Hawaii Settles Landmark Climate Case, Targets Zero Emissions by 2045

Top Hawaii officials announced a landmark legal settlement with a group of young climate activists. It will force the state Department of Transportation to quicken its move towards a no-emission transportation system. “You have a constitutional right to fight for life-sustaining climate policy, and you have mobilized our people in this case,” said Hawaii Gov. Josh Green to the 13 young plaintiffs. He expressed hope that this settlement would boost actions across the country.

Decarbonization Roadmap

Under the landmark accord announced, Hawaii regulators will issue a roadmap detailing how to completely decarbonize the state’s transportation systems. Andrea Rodgers, an attorney for the plaintiffs, explained the plan will include ground transportation, sea, and inter-island air transportation with the end goal of zero emissions no later than 2045. Michael Gerrard, faculty director of the Sabin Center for Climate Change Law at Columbia University, said Monday’s settlement provided a “historic extraordinary, unprecedented victory for the youth plaintiffs.”

Legal Background/Context

A lawsuit was filed in June 2022 by 13 young people, Navahine F. v. Hawaii Department of Transportation. It argued that highway expansion is in direct competition with the electrification of transit and the creation of safe spaces to walk and bike.  At the time, the plaintiffs, between nine and 18 years old, alleged that the prioritization of highway expansion over efforts to electrify transit and promote walking and biking has caused “untenable levels of greenhouse gas emissions,” which will harm their ability to live healthful lives in Hawaii.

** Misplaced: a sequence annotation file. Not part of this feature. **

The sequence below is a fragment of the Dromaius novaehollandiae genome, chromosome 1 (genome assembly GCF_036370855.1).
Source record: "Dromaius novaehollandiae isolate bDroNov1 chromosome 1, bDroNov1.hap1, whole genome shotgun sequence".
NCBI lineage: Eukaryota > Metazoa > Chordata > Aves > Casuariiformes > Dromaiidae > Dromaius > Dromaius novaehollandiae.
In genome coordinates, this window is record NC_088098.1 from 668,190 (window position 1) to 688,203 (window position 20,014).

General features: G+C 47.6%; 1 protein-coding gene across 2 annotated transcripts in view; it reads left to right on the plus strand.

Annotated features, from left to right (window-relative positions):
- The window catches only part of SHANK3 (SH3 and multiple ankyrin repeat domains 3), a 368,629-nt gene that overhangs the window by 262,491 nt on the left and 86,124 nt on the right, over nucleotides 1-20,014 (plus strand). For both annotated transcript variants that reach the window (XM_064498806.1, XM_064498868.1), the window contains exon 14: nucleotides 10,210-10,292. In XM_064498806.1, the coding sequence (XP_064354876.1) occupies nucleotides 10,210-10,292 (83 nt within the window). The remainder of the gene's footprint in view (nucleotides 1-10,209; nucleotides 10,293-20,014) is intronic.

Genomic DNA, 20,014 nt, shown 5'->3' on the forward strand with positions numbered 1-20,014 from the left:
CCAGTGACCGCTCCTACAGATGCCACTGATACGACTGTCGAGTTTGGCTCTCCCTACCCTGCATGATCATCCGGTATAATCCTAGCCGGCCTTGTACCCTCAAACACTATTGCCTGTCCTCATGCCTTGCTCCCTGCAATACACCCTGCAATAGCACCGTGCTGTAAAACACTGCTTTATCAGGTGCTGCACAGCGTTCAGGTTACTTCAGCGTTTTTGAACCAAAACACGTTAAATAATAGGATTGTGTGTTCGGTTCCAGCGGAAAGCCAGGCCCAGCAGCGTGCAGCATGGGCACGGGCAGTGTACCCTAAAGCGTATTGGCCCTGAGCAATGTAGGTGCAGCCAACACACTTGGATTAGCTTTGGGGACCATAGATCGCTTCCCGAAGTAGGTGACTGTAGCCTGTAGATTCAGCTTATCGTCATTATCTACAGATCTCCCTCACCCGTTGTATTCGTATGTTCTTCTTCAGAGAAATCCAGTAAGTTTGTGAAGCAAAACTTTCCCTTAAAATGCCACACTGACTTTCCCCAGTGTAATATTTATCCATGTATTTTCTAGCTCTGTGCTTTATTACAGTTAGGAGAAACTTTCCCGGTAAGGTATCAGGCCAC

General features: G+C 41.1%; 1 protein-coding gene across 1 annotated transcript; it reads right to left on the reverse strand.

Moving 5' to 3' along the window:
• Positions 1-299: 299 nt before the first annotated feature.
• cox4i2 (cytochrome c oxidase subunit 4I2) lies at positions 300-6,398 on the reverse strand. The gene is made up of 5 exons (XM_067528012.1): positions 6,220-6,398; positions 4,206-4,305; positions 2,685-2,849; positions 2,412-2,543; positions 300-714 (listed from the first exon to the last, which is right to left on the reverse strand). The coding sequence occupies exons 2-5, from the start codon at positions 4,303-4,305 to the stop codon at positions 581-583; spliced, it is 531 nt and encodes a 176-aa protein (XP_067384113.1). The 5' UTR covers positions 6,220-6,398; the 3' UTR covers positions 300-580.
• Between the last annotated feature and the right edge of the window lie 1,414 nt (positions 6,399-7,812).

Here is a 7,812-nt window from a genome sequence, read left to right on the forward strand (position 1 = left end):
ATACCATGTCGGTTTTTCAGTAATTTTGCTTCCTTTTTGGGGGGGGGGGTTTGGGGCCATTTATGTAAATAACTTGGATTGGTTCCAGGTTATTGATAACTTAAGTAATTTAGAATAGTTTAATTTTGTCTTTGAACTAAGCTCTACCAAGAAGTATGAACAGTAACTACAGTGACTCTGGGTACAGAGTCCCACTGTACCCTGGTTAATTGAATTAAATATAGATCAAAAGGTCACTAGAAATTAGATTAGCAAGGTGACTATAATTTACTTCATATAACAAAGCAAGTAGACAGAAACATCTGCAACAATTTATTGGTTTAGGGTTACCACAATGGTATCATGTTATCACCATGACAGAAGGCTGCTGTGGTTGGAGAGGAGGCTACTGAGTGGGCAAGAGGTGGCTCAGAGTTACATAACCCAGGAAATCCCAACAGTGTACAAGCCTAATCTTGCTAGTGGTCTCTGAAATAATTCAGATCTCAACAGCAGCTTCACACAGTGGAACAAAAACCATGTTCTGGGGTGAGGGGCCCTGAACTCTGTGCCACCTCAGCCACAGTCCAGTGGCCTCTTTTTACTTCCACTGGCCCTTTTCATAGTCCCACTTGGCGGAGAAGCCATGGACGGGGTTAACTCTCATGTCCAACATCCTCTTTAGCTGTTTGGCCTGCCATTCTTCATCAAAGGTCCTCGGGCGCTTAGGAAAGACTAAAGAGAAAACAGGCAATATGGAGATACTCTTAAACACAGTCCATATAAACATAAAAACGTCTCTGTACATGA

The vast majority of plaintiffs in the suit were Indigenous and had witnessed the devastations that climate change causes. Lucina, 17, described beaches and coral reefs that had vanished. Another plaintiff from Native Hawaiian, aged 16, Navahine, suggested that drought, flooding, and sea-level rise impacted her family’s farm. Their stories brought to light the human and cultural costs of climate change at stake.

Implementation and Oversight

This settlement emphasizes a collaboration between activists and every department in Hawaii’s government. It places the judicial branch at the helm to enforce the pact through to 2045 or beyond, if the state has not achieved its set targets for zero emissions. Ed Sniffen, head of the state’s Department of Transportation, acknowledges the ambitious targets for 2045 and the need for acceleration in the pace of progress.

For years, Hawaii has been leading in progressive climate policies. In 2015, it became the first US state to mandate zero emissions from its power sector by 2045. It has also set various goals for the decarbonization of its transportation sector—such as requiring all state vehicles to go carbon-free by 2035. Recently, however, there have been disturbing trends. Carbon emissions in Hawaii have risen more than 16 percent between 2020 and 2021, and the Department of Transportation has failed to meet all its interim benchmarks toward reducing such emissions since 2008.

Challenges and Future Actions

The young activists’ lawsuit is part of a broader series of youth-led constitutional climate cases spearheaded by the nonprofit law firm Our Children’s Trust. This approach has been met with big roadblocks in many states to date. However, recent successes in Montana, and now Hawaii, show teeth to the growing recognition of how bad climate change is and how it has to be addressed in the courts.

Denise Antolini, an emeritus professor of law at the University of Hawaii Law School— ruled out the possibility that this was just a promise. “The most unique aspect of this commitment is how it will be legally enforced.” She also said what’s giving this agreement its cooperative flavor is the participation in decision-making positions by young people and bringing stakeholders together—very fitting for an island-style, close-knit community living in Hawaii.

Other states, such as Alaska, Florida, Utah, and Virginia, are still in the running due to pending litigation. Additionally, another major challenge was that of a federal lawsuit against the US Environmental Protection Agency. The most recent settlement in Hawaii significantly makes rather a compelling precedent since it proves how youth-led litigation could be an incredibly effective agent for environmental change.